Tuesday, March 17, 2015

Getting Around the Hard Things

Stephen Hawking is one of my heroes and I'm trying to live by these words. Last week was rough. All the hard things coalesced into a perfect storm, but I’m navigating it. Things seem to change with my mother’s health every day. I’m working on my disability appeal because my claim was denied (they determined I’m not technically “disabled”). I had to resign from my dream job. 

When I was diagnosed with Dysautonomia in 2012 and I started to look out into the ether to see how others coped and lived with it, I came across a lot of stories of people who had to leave their jobs and careers. I’m a workaholic through and through. I thought “no way. That won’t happen to me. There’s no way.” When I left the PhD program in 2011, I didn’t work for a year, but eventually when I finally got a diagnosis and treatment, I was able to go back to teaching. It was challenging to say the least, and I had to adapt everything I knew to make it work. I had varying levels of success. I’d have to go on medical leave usually every other semester because I had pushed myself too far, but I still anticipated having a long career. I knew things would keep improving, or I was at least convincing myself of that.

When a full time, tenure-track position appeared at the college where I was teaching, my husband and I debated whether the timing was right to apply. Getting a tenure-track position is a bit like winning the lottery in academia, especially if you transition from teaching part time. Only a tiny percentage of people finally make the transition, usually after working part time for many many years. My dream for the last 10 years was to teach full time at a community college. It’s the reason I made the crazy decision to get a PhD. I handed in my carefully prepared application and the next day had to go on medical leave for two weeks in spring 2013. This is when I started having trouble walking and breathing—issues I thought were related to pushing myself too hard and would resolve quickly.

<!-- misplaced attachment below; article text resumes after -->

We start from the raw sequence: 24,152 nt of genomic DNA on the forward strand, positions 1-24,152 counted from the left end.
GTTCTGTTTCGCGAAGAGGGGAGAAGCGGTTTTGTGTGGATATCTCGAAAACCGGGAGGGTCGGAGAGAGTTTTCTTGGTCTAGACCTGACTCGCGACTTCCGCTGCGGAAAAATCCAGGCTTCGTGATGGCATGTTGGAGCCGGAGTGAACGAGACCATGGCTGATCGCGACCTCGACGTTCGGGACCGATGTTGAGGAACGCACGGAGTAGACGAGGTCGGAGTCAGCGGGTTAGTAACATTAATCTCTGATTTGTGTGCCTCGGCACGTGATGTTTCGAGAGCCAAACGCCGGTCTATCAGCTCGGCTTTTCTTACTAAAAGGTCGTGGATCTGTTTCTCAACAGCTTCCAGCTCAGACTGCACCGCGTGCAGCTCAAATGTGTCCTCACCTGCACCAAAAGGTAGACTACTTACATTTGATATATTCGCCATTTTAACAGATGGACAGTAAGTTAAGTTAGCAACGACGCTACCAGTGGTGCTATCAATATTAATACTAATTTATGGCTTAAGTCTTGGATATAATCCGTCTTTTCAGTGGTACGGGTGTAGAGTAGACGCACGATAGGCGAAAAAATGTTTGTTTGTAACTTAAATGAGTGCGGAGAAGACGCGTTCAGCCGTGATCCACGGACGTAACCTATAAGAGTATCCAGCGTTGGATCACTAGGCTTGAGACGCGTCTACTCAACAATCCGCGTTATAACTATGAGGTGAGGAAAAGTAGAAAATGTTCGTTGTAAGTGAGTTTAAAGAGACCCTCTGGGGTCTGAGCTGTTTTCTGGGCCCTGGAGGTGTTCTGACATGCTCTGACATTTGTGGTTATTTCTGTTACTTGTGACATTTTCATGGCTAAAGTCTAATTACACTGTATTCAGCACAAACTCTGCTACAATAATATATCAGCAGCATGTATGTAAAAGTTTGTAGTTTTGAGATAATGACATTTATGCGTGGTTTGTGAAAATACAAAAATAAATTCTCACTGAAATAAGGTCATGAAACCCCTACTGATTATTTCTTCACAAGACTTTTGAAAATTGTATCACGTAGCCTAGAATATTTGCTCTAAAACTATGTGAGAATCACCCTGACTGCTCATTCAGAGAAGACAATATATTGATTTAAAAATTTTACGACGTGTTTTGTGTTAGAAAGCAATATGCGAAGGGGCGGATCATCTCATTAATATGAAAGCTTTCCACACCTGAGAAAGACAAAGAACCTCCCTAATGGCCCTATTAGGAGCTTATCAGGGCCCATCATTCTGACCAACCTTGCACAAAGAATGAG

Right before they announced interviews, my husband and I decided I would rescind my application. Then, I found out I got an interview; I could not bring myself to do it. I could not walk away from this chance to achieve one of my goals. I went through the process and somehow, some way, somewhere, actually got the position. I had totally just achieved one of my biggest dreams. No big deal. One of my friends who I went to grad school and worked as an adjunct with for years told me "you made it! you're the first one out of all of us to make it."

We were financially stable for the first time, and we started making plans for the future. But it wasn’t meant to be. My struggle to be able to teach full time is documented in detail on this blog so I won’t go into it. Yet, I have absolutely no regrets. I loved the time I had. It was my dream job, I was fulfilled, and I saw myself there until I reached retirement age. I loved the people and students I worked with, and I felt like I was making an imprint on the college, despite my health struggles every day. There’s something deeply satisfying about going from being an adjunct and using your car as your office to getting an entire office to yourself. I decorated it with Harry Potter nerdom and pictures of Yosemite. Only in academia can you really let your freak flag fly and legitimize your eccentricities by turning them into “research.”